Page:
Most humans want to "live forever." Given that we can't do that, we resort to procreation, and leaving behind some pieces of ourselves to be remembered by, with lots of cultures having some type of funeral practice to ensure this occurs (i.e. tombstones).
With the proliferation of our digital lives, many of us have more photos, videos, and other media than we know what to do with. Furthermore, we probably don't have a great way to preserve this information.
Imagine a funeral service that could comb through your digital life, archive it all, and keep it accessible to your family for generations. Bonus points for summarizing it into a beautiful montage to be played to your family at your service.
Financially, it would work a lot like how funeral homes operate with deposits, insurance, and annuities, but the marginal cost should be much lower due to it being a digital vs. physical product.
One of the problems I've been mulling over is the fact that digital storage isn't perpetual, which means that someone has to ensure the data is maintained in some way.
Therefore, something like the quartz glass storage medium in the article would be perfect. Your data would be accessible via traditional means for 10-20 years after your death. Afterwards, it would still be accessible, but it would be on cold storage, so it wouldn't be instantaneous. It would mean you'd "never really die" since any of your descendants would be able to see what your life was like.
I think that would be enough of a "hard problem to solve" to build a startup around. Of course, you could extend it to preserve other forms of data, like your DNA, or your mind like Westworld, where your descendants could communicate with you whenever you wanted.
It could easily become one of the first perpetual corporations.
No, and no thanks. Every company already does that. :)
A better idea would be something like a GitHub or Dropbox option that makes your content public after your death.
Unfinished projects for others to take up, ideas you never got to work on, thoughts you couldn't speak out when alive, secrets you didn't dare spill, stuff like that.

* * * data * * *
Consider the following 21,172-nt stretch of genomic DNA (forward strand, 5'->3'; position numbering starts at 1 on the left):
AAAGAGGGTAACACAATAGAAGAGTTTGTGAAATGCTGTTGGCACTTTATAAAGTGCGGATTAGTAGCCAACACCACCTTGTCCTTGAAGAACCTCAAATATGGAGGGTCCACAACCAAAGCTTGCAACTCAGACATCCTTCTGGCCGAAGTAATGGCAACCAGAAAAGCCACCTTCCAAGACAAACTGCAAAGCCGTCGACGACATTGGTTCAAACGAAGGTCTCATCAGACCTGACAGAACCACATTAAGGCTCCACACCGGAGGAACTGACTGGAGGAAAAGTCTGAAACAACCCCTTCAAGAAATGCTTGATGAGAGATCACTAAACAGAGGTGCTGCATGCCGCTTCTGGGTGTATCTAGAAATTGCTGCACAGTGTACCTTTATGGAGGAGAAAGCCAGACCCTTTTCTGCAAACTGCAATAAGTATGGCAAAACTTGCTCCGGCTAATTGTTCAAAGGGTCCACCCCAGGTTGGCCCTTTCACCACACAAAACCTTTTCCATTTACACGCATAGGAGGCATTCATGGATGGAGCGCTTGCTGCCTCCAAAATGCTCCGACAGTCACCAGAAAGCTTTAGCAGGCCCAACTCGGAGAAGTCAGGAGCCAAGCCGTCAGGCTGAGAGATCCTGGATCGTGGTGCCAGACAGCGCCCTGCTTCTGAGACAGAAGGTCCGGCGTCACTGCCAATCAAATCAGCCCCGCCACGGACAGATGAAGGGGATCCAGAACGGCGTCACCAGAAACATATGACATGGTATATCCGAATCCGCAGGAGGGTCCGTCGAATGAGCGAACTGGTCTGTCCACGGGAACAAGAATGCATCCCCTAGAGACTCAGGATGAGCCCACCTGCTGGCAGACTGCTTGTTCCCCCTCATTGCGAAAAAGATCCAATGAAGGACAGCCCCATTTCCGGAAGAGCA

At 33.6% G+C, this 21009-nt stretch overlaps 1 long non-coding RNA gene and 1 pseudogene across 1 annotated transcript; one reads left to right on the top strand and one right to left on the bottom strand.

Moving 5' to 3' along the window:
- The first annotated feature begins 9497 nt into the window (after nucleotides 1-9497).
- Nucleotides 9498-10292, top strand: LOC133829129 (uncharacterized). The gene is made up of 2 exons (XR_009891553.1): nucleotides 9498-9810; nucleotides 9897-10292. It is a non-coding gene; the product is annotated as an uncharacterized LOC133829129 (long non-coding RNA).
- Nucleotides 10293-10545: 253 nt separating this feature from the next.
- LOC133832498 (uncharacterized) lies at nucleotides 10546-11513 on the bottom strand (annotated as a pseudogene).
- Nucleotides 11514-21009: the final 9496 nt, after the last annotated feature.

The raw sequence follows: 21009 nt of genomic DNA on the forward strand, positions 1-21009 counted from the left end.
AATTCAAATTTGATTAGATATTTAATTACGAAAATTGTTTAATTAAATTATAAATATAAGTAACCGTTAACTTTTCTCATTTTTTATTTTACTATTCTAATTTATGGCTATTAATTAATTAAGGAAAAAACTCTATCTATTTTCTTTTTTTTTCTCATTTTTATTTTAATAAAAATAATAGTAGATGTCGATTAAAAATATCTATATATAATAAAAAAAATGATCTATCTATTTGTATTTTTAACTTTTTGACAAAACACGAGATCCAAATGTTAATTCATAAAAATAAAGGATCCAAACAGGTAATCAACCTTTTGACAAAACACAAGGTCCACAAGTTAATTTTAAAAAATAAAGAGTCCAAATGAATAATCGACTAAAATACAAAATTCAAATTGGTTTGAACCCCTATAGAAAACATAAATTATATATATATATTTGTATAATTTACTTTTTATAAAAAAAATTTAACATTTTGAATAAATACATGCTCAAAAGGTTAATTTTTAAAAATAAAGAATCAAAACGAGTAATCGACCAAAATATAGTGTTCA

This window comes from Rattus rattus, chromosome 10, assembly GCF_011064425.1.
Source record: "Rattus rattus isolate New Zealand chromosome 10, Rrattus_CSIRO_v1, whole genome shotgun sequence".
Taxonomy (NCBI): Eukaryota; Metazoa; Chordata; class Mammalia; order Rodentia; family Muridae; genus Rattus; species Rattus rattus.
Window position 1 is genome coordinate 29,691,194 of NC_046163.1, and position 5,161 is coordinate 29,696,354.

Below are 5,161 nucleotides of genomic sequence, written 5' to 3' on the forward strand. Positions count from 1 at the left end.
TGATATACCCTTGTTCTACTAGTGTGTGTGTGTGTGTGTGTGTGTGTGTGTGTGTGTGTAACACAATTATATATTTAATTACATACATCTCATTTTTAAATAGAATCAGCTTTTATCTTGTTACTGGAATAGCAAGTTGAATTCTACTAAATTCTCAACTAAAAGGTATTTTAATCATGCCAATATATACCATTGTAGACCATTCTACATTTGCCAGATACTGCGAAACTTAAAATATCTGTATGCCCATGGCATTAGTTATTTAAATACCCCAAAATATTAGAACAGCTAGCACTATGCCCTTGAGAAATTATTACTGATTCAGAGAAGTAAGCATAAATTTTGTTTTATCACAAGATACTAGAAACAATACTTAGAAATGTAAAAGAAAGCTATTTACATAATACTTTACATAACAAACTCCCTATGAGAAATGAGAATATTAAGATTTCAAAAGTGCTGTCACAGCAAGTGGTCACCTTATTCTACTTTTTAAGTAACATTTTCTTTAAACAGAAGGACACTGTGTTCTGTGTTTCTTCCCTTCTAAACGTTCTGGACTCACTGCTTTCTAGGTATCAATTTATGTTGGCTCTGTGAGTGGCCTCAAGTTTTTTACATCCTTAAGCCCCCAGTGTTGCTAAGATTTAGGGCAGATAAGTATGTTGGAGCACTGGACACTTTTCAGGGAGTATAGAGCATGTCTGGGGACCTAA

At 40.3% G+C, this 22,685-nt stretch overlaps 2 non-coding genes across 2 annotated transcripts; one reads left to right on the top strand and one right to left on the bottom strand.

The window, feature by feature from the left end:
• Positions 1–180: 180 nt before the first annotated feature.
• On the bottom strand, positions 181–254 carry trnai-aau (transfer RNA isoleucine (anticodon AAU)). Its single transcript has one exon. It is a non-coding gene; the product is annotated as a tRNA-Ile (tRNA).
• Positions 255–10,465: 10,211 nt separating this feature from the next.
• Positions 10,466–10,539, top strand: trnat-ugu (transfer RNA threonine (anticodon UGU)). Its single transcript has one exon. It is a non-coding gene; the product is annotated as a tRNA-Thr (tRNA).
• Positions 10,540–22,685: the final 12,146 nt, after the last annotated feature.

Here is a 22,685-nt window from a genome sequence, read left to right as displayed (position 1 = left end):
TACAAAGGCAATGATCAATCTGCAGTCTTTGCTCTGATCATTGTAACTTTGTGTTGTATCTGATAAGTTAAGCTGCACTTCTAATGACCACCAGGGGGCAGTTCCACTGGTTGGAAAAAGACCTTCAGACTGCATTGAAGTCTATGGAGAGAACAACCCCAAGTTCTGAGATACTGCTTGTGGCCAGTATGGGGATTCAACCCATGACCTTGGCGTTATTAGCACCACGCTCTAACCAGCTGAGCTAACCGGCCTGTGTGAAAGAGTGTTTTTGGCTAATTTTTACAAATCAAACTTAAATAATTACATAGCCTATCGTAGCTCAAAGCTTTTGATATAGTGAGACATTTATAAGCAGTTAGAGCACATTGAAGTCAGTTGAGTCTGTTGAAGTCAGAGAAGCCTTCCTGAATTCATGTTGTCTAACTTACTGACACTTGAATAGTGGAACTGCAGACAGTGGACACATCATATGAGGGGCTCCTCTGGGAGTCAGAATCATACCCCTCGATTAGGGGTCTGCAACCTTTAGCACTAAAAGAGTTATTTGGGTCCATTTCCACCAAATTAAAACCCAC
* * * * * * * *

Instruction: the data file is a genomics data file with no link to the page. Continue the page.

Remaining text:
Still though, instead of having a firm scour ALL your data, including things that you may not wish for others to discover, wouldn't it be better to let you choose what you want to be released after your death?
For example, besides marking select files/repositories, and setting my own criteria for releasing them (e.g. 1 year after I haven't logged on), I would have the option to notify specific individuals when my data is released, or even have it automatically posted on places like HN/Reddit/etc.
Other people would then have the choice of what to do with my data.
They could archive it, enshrine it, build upon it, whatever.
It would be much better to gracefully accept death as a natural part of the cycle of life, than offer fake simulacra of eternal life IMO.
But that's just me. Let the markets decide!
One is that discerning customers will be reluctant to deal with a startup. Most startups go out of business, and it will be challenging to convince people that you'll really be around even as long as the service purchaser, let alone their great-grandchildren.
The other is that non-discerning customers won't be able to tell a truly well-designed and well-endowed long-term archive company from one that just talks about it. So you'll have competitors that will charge 10% of what you do, and once who will charge the same but put 5x the money toward advertising.
I suspect this is a market only truly available to companies with long-lived brands. It's sort of like how cloud computing took off once Amazon put their brand behind it; if what you're selling requires deep trust, startups face big hurdles.
Interesting idea. I am not sure I want that level of detail preserved. I also am pretty sure those to come would want it.
Lots to think about with this.
Not only would a backup of the DNA be stored inside a physical product, but the most variable regions of the genome would be sequenced and used as input for a set of lights embedded in the device, so that in the end every product is visibly different from ever other one in a way that's related to their actual genetic makeup.
It's not can't it's don't currently.
That's the "hard problem to build a startup around."